Archive for August, 2009
About five years ago I was diagnosed with chronic Leukemia also known as CMML. Since then much of my time has been spent at blood labs, hospitals and doctor’s offices. My spleen has been removed and there have been numerous tests to check and double check all my organs. All the various components of my blood are either too high or too low. When the platelets are low I bruise and bleed prolifically and when the hemoglobin is low I tire easily. I have become part of a study that monitors my condition at a prominent Toronto hospital.
In spite of the above I have remained active in my daily life. I bicycle often on my 21-gear hybrid touring bike. I also play golf at least twice a week, do my stretching exercises and lift modest weights to keep up my strength. Just the same, I am often exhausted and take frequent naps.
During my latest consultation I got up the nerve to ask the doctor what the chances were of the chronic stage becoming acute. Without hesitation she answered: “30%.” I was not dismayed by those odds because chances are that I will die of some other cause during the next decade. I am now 75 years old.
I then asked if there was correlation between my condition and my lifelong exposure to pesticides. “Absolutely,” she replied.
I then asked if there was correlation between my condition and my lifelong exposure to pesticides. “Absolutely,” she replied. Her quick response took me off guard and it has been on my mind ever since. I have yet to come to terms with it. On the one hand, I have always believed that the prudent application of pesticides was beneficial. Now I am on the other side of the equation and am not so sure about the benefits of pesticides. I wish I had been more careful.
While 99% of golfers would be perfectly happy with the greens at the Devil’s Paintbrush just north of Toronto, superintendent Ken Wright does not care much for the encroaching Poa annua. He has convinced his owners that the greens should be reseeded. In early August the course was closed and Wright and his crew stripped the sod, aerated the bare surfaces and applied Basamid to sterilize the soil. The greens were watered thoroughly and covered immediately after with 3 mil white plastic. The plastic was kept in place for 7-10 days. By that time, Wright was confident that all traces of Poa annua had been eliminated. After removing the plastic, the surface was made ready for seeding. Wright and his assistants had carefully selected a newly developed dwarf bentgrass, t1, far superior to the existing Penncross. The work is now progressing according to schedule and the new grass is expected to be ready for cutting in early September and be back in play in 2009.
It is an amazing process and anyone interested in golf greens should visit the Paintbrush to see it in person or contact Wright on his Blackberry. Wright is convinced that the new greens will be Poa annua free for at least 10 years by which time he will have retired. He also expects that moss, prevalent in many Ontario greens, will also bite the dust. If the project is successful, as Wright is sure it will be, the greens at the Devil’s Pulpit, a sister course, are next in line.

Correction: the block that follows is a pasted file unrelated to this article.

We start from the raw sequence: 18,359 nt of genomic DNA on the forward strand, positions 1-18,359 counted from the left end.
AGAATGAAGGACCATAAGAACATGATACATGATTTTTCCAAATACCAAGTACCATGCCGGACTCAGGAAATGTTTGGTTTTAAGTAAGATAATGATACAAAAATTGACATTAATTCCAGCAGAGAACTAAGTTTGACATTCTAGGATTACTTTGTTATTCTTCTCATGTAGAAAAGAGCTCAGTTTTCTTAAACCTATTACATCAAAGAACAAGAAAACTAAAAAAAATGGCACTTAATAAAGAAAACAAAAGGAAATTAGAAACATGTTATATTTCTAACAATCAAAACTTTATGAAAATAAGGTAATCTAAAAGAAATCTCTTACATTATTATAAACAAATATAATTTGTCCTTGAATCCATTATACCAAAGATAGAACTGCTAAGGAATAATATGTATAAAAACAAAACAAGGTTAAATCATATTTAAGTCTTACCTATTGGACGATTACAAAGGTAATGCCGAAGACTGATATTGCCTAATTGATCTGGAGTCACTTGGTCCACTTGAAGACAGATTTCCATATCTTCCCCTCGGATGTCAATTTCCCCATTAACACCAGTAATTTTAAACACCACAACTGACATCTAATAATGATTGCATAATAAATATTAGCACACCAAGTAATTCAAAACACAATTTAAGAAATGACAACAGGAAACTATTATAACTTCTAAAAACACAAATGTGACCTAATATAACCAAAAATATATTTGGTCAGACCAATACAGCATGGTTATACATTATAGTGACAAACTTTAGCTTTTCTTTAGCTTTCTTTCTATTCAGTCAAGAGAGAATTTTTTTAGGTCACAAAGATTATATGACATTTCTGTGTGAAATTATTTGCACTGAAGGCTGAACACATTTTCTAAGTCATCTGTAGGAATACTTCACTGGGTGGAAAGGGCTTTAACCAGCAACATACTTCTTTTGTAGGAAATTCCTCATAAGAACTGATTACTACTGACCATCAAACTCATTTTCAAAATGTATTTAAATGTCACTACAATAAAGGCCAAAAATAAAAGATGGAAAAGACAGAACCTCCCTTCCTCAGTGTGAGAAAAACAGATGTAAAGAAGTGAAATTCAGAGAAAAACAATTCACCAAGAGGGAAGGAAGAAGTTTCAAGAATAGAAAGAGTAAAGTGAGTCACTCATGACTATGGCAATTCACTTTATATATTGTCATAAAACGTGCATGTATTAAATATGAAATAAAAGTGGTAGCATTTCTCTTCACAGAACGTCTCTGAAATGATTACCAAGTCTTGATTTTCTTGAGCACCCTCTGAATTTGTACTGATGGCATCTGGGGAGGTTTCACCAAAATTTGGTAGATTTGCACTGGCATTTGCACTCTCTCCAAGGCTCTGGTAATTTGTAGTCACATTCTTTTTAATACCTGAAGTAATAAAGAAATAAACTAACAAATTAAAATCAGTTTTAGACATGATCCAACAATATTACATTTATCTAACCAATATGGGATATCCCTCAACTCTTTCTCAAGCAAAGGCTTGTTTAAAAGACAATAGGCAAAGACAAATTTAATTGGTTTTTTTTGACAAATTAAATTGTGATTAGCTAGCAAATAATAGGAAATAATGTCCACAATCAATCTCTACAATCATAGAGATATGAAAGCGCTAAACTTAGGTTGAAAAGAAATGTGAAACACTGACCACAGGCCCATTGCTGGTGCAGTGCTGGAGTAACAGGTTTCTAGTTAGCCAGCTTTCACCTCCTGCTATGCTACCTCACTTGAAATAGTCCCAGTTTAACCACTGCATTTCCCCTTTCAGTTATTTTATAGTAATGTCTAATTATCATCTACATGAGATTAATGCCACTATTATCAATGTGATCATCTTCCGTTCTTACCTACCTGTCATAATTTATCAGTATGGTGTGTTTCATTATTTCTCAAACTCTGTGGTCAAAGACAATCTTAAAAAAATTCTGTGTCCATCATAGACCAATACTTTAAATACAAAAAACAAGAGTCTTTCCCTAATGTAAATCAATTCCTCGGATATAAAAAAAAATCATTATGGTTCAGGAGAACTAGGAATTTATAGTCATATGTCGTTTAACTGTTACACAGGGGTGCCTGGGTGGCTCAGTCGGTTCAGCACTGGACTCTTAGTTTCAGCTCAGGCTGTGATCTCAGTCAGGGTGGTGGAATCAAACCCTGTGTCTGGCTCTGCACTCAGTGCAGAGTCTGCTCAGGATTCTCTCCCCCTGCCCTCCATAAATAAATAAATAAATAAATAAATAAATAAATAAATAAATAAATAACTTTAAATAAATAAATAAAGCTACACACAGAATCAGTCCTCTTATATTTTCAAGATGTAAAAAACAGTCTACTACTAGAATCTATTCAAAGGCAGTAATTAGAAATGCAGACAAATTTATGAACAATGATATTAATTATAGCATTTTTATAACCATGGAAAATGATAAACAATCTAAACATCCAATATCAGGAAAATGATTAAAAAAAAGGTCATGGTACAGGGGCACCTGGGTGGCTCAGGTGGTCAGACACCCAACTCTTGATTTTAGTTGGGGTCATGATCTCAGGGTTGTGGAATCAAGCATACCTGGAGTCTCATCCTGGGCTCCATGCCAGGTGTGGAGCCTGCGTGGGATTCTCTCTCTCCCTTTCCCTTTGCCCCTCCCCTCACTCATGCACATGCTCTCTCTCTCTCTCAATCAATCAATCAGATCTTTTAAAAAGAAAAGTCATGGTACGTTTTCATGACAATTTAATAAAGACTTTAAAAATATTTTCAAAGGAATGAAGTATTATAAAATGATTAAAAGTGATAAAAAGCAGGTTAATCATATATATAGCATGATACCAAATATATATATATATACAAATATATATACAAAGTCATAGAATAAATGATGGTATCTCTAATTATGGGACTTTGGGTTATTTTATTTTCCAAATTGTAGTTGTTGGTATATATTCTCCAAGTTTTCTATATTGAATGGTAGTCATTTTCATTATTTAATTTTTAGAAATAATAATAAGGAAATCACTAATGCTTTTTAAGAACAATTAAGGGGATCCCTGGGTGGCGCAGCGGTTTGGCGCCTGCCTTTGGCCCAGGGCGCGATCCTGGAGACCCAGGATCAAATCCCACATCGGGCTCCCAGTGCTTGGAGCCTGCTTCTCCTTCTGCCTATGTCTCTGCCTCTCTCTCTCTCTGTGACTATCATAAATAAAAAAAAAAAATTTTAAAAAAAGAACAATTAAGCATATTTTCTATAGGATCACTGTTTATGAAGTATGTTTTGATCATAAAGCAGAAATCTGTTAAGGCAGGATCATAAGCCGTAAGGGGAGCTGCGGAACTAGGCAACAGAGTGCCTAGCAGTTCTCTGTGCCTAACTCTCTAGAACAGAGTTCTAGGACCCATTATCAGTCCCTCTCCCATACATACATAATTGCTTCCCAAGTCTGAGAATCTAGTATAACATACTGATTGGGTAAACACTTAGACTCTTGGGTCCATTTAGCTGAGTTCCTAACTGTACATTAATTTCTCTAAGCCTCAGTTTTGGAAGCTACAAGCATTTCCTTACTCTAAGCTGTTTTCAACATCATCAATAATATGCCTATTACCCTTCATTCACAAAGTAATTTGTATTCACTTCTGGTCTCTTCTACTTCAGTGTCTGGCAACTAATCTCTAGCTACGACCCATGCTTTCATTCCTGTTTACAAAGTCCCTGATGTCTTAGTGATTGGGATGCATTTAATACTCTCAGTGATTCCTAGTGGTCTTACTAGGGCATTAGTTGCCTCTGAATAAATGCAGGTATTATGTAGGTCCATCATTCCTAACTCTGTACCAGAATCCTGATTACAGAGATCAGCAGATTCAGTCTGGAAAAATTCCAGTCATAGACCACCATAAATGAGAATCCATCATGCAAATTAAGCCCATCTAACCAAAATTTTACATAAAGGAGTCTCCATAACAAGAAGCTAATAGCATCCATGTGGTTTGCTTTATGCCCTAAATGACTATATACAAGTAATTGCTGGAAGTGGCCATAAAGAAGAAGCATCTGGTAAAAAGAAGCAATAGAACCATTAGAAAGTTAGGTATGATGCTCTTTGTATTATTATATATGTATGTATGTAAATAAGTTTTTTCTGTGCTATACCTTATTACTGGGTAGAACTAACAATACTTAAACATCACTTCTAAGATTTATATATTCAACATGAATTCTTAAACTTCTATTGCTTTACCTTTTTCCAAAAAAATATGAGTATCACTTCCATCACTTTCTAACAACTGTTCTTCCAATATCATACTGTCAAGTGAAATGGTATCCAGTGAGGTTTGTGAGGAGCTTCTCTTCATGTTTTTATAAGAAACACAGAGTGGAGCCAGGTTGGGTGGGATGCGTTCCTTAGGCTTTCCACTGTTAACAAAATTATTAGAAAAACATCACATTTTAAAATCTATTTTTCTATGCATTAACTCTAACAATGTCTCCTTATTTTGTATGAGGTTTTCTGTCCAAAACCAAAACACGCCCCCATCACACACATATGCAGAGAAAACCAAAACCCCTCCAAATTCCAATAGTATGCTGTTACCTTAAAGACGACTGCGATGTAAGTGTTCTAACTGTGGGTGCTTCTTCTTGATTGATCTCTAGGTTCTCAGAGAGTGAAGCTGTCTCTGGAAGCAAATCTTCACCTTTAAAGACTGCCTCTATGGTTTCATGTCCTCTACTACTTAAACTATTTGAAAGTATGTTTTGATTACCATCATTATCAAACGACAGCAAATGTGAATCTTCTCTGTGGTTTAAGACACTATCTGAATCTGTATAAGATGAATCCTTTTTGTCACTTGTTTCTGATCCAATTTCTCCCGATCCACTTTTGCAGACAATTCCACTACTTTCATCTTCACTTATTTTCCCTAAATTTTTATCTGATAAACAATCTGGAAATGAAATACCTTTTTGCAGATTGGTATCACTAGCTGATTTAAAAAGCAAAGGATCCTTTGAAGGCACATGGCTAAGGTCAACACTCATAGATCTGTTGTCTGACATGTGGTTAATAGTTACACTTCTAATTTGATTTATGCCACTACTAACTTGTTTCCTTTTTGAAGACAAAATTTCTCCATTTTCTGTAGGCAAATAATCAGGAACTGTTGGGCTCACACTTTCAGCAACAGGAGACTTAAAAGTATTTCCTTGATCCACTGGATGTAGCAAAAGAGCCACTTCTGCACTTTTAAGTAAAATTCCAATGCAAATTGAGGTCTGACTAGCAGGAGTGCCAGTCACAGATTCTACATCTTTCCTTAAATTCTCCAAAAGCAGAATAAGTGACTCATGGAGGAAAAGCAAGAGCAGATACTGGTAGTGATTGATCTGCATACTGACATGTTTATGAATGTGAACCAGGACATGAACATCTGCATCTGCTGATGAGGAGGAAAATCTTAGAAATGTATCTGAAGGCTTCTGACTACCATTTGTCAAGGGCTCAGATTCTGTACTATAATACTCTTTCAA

Superintendents in the Bermuda belt habitually resurface their greens every ten years or so. It’s no big deal since the work can be done during the summer when traffic is light but for northern supers, resurfacing in the manner described above means closing the course for play, which many are reluctant to do. Some will question the necessity of the elaborate and costly process all for the sake of getting rid of bits of Poa.
The purists, however, know that a perfect putting surface does not include Poa annua. If in doubt, ask Tiger Woods!
Recently I visited a golf course that has fallen on hard times. At one time a private country club, it lost a large number of its members and was forced to take in greenfee play to meet expenses. Located in a highly competitive area for golfers, the club’s finances did not improve and it was forced into receivership. Continuing operations, the bank controlled the purse strings and only approved the bare essentials. Later this year a new owner will take over.
In touring the course with the green chairman and meeting with the superintendent, I could not help but notice that in spite of the dire circumstances, certain frills were surprisingly obvious. Rectangular tees may appeal to all sorts of golfers who watch the game on television, but they are expensive to implement and time consuming to maintain. Similarly, dew walks off the tees to the fairways may have a place at a high end private country club, but when the green fees are $40, one might question their necessity.
Dew walks off the tees to the fairways may have a place at a high end private country club, but when the green fees are $40, one might question their necessity…
All this brings to mind the need to establish priorities when the survival of a golfing enterprise is at stake. The process is also known as “zero base budgeting.” It involves questioning the need of every expense in the course maintenance budget. Unquestionably the first priority is the puttabilty of the greens. For regular play they don’t have to stimp at twelve and be cut at .125 inches to be acceptable. Similarly consider raising the height of cut on the fairways and lowering it in the rough and apply fertilzers and pesticides only when absolutely necessary.
In these difficult economic times when many golf operations are facing bankruptcy, only the leanest will survive and on a positive note, superintendents who know their stuff and know how to economize will often be the most essential employee on the premises and the last one to let go. So cut the frills and survive till better times return.